GRICS digital intelligence platform deployed in Quebec's school service centers

In recent months, school service centers have seen the emergence of two new products related to the data management platform Mozaïk-Data of Société GRICS. Based on artificial intelligence, they are intended to facilitate decision-making within school organizations, especially to identify more quickly students at risk of failure or dropping out.

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In recent months, school service centers have seen the emergence of two new products related to the data management platform Mozaïk-Data of Société GRICS. Based on artificial intelligence, they are intended to facilitate decision-making within school organizations, especially to identify more quickly students at risk of failure or dropping out.

Roberto Bacos Junior, product owner in business intelligence and artificial intelligence of the Mozaïk-Data suite at GRICS, took advantage of the Digital education summit to present the two platforms: Mozaïk-dVision and Mozaïk-dStudio. Initially, these are intended for the management of CSS and educational institutions in the French and English-speaking youth sector. 

According to Mr. Bacos, the deployment is underway in all Quebec HSAs and the majority already have access to it.

Data visualization

The development of these new products is possible thanks to the GRICS Data Space, which gathers structured (or unstructured) data from different sources in the school environment. They are essentially tools for the valorization and visualization of these data, in the form of dashboards, which allow the prediction of certain situations. 

"School workers get a picture of their clientele more quickly at the beginning of the school year. The information provided does not replace their judgment, but it can guide them and allow them to intervene more quickly in certain cases. It represents an additional resource among those available," explained Mr. Bacos.

dVision allows to see the information processed from the GRICS database and to analyze it in order to guide decisions. dStudio is a self-service workspace in which CSS can manage their data. It is therefore primarily intended for use by CSS IT departments.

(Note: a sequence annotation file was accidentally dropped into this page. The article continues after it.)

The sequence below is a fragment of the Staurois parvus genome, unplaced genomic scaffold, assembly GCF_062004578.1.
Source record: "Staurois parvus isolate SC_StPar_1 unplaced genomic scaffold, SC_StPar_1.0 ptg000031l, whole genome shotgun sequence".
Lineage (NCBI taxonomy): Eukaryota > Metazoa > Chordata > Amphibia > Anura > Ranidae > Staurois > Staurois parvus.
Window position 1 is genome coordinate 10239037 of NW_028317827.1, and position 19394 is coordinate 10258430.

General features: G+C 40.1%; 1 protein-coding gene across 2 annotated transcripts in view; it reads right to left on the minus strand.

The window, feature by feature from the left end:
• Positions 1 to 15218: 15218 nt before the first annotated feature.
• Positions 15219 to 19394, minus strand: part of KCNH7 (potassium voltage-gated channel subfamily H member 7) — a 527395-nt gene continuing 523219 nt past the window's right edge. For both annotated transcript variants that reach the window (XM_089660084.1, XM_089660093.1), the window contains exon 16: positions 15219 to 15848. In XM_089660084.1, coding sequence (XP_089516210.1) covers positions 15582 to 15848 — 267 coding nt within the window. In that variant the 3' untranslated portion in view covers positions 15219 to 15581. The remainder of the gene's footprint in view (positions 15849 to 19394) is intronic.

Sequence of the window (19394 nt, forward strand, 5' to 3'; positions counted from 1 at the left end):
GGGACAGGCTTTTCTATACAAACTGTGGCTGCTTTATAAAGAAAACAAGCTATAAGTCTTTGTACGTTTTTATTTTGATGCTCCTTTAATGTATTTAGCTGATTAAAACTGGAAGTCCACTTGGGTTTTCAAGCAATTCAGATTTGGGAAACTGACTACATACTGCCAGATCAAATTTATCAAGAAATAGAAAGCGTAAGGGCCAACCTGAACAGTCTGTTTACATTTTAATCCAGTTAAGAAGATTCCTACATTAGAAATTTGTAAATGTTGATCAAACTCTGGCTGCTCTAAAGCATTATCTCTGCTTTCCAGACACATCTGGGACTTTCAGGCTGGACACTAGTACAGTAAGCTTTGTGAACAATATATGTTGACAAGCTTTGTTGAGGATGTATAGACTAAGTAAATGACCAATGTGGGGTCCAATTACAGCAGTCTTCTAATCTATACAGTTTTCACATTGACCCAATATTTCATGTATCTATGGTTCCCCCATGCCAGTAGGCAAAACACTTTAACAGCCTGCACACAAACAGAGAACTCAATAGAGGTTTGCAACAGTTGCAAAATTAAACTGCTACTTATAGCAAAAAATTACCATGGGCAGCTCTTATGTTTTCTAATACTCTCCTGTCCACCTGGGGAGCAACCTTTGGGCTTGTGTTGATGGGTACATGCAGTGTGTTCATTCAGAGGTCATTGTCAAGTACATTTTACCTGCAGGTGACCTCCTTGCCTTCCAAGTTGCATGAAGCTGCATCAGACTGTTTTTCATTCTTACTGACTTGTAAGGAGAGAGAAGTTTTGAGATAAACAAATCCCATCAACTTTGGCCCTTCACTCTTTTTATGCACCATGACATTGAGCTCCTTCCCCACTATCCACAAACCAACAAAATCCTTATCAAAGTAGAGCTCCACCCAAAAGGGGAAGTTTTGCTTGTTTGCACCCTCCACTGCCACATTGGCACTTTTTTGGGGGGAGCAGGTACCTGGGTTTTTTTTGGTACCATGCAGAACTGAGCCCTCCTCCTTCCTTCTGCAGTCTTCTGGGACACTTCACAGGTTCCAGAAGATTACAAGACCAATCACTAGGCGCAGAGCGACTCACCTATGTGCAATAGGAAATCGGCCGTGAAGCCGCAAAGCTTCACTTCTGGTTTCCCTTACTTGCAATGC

First data in grade 4 writing

Initially, the development of the platforms focuses on the predictions of success or failure of students in grade 4 in writing. This is in order to be able to identify students at risk of failure on the mandatory departmental writing test. Similarly, early detection of students at risk of failure in writing proficiency will allow for more appropriate support and reduce delays in their further schooling, Bacos says.

New dashboards can be generated at the beginning of the school year (based on the previous year's results), at the end of the first stage in November and at the end of the second stage in March. Data such as gender, age, mother tongue, number of absences, previous results are used. Each variable can be isolated and the effect is then analyzed.

To date, the accuracy rate is between 87 % and 90 % and has identified "silent failors," students who no one suspected might fail and who did. 

Ethics of artificial intelligence

Obviously, the work is not done without a constant concern to limit the possible biases associated with the development of tools based on artificial intelligence. Nesrine Zemirli, a specialist in the field, who is accompanying GRICS in the project, came to testify about the ethical governance framework that is also being built. The objective is not to create discrimination from the interpellation of data.

The 3 principles that guide the work:

  1. Every individual must have the same chance to be well predicted by the algorithm. 
  2. The algorithm should not underperform for a category.
  3. A trend detected by the algorithm must not become stigmatizing.

The development of the governance framework is strongly inspired by the Montreal Declaration for Responsible AI.

To read or re-read: 

File: Artificial intelligence in education

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About the Author

Martine Rioux
Martine Rioux
After studying public communication, Martine worked as a journalist for various publications, before pursuing her career as an interactive communications consultant at La Capitale, a financial group, then at Québec Numérique, an organization she took over as general manager before making the jump. as political advisor in the office of the Minister for Digital Government Transformation. Today she is the online Editor-in-Chief and Special Projects Manager at l'École branchée. Her dream: that everyone has access to technology and can use it as a tool for learning and opening up to the world.

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